[3] In Washington, there is a strong presumption against finding preemption. PIONEER FIRST FED. SAV. & LOAN ASS'N v. PIONEER NAT'L BANK, 98 Wn.2d 853, 659 P.2d 481 (1983). Preemption may be found only if federal law "clearly evinces a congressional INTENT to preempt state law", or there is such a "'direct and positive'" conflict "that the two acts cannot 'be reconciled or consistently stand together' . . ." PIONEER, at 856-57 (quoting STATE v. WILLIAMS, 94 Wn.2d 531, 538, 617 P.2d 1012, 24 A.L.R.4th 1191 (1980)).

The original MCA gave the ICC the power to set maximum hours of work for employees of interstate motor carriers. 49 U.S.C. 304(a). This authority was later transferred to the Secretary of Transportation (Secretary) under former 49 U.S.C. 1655(e)(6)(B) (D), which was recodified as 49 U.S.C. 3102. The original MCA was repealed and reenacted with minor modifications in 49 U.S.C. 3102. Currently under the MCA, the Secretary "may prescribe requirements for . . . qualifications and maximum hours of service of employees of . . . a motor carrier . . ." 49 U.S.C. 3102(b)(1).

The WMWA provides that no employer shall employ anyone for a work week longer than 40 hours unless such employees receive compensation for excess hours at a rate not less than 1 1/2 times the regular rate at which they are employed. RCW 49.46.130(1).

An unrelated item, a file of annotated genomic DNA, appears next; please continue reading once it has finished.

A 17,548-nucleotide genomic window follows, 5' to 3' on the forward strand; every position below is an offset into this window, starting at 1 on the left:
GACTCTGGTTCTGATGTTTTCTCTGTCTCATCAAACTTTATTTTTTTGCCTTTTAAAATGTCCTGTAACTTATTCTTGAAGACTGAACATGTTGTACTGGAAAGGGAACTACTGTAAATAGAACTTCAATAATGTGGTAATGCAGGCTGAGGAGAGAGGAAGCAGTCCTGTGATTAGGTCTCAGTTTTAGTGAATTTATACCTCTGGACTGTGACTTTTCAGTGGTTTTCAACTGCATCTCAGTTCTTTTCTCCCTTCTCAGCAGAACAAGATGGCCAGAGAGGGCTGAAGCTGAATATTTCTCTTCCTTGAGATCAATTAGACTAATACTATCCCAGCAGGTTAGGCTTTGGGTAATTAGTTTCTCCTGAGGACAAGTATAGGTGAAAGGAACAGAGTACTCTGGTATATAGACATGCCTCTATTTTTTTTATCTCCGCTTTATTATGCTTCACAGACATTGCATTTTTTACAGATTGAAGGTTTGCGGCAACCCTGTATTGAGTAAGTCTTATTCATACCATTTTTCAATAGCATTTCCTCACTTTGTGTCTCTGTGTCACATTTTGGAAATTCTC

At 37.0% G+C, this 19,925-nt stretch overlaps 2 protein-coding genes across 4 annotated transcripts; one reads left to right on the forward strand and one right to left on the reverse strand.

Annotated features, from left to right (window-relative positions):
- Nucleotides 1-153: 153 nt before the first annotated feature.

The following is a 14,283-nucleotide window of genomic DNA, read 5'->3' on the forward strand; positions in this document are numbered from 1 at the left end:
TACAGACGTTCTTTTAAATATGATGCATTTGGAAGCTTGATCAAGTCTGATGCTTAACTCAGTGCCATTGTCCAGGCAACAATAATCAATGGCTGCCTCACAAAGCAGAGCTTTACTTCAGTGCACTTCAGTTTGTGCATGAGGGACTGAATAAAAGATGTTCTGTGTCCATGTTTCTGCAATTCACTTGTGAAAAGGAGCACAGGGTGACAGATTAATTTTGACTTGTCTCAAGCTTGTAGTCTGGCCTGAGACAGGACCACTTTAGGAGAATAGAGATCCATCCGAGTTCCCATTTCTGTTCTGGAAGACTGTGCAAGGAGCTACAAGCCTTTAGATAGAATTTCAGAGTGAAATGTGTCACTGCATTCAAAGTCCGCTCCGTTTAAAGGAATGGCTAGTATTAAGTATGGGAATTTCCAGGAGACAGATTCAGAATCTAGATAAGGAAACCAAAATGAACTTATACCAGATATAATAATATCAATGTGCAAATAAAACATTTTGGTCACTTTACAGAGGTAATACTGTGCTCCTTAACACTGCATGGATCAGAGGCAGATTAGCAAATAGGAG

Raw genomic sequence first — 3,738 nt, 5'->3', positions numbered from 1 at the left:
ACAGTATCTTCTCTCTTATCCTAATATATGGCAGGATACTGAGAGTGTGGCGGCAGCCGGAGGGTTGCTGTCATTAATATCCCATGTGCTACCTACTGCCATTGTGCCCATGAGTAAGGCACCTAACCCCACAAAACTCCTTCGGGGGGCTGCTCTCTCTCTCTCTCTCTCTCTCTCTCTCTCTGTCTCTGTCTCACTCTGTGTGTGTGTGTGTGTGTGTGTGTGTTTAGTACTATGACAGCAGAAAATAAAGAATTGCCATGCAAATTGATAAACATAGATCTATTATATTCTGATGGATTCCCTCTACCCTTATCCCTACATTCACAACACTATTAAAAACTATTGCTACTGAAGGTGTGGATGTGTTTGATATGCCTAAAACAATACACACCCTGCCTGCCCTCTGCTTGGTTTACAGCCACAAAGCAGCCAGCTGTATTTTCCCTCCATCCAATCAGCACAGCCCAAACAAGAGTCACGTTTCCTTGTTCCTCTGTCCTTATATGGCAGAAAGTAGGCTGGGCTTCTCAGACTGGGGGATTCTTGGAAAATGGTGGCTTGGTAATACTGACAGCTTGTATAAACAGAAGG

[4] None of the standards for finding preemption are shown here. Congress has not expressed a clear intent to preempt state overtime wage provisions. Neither Congress nor the Secretary has manifested an intent to occupy the field of overtime wage regulation. The MCA and the motor carrier regulations do not contain any requirements for rates of pay. SEE 49 U.S.C. 3102; 49 C.F.R. 301-399 (1987). The WMWA does not require any employee to work in excess of the maximum hours set by the Secretary nor is there any claim this occurred here. State economic regulation of hours worked up to the federal minimum safety standard does not, in the abstract, interfere with the safety goals of the MCA. SEE WILLIAMS v. W.M.A. TRANSIT CO., 472 F.2d 1258, 1264 (D.C. Cir. 1972). In this case, Draper worked entirely within the state of Washington and Carriers made no factual showing of interference. The possibility of interference does not justify preemption. HINES v. DAVIDOWITZ, SUPRA at 67.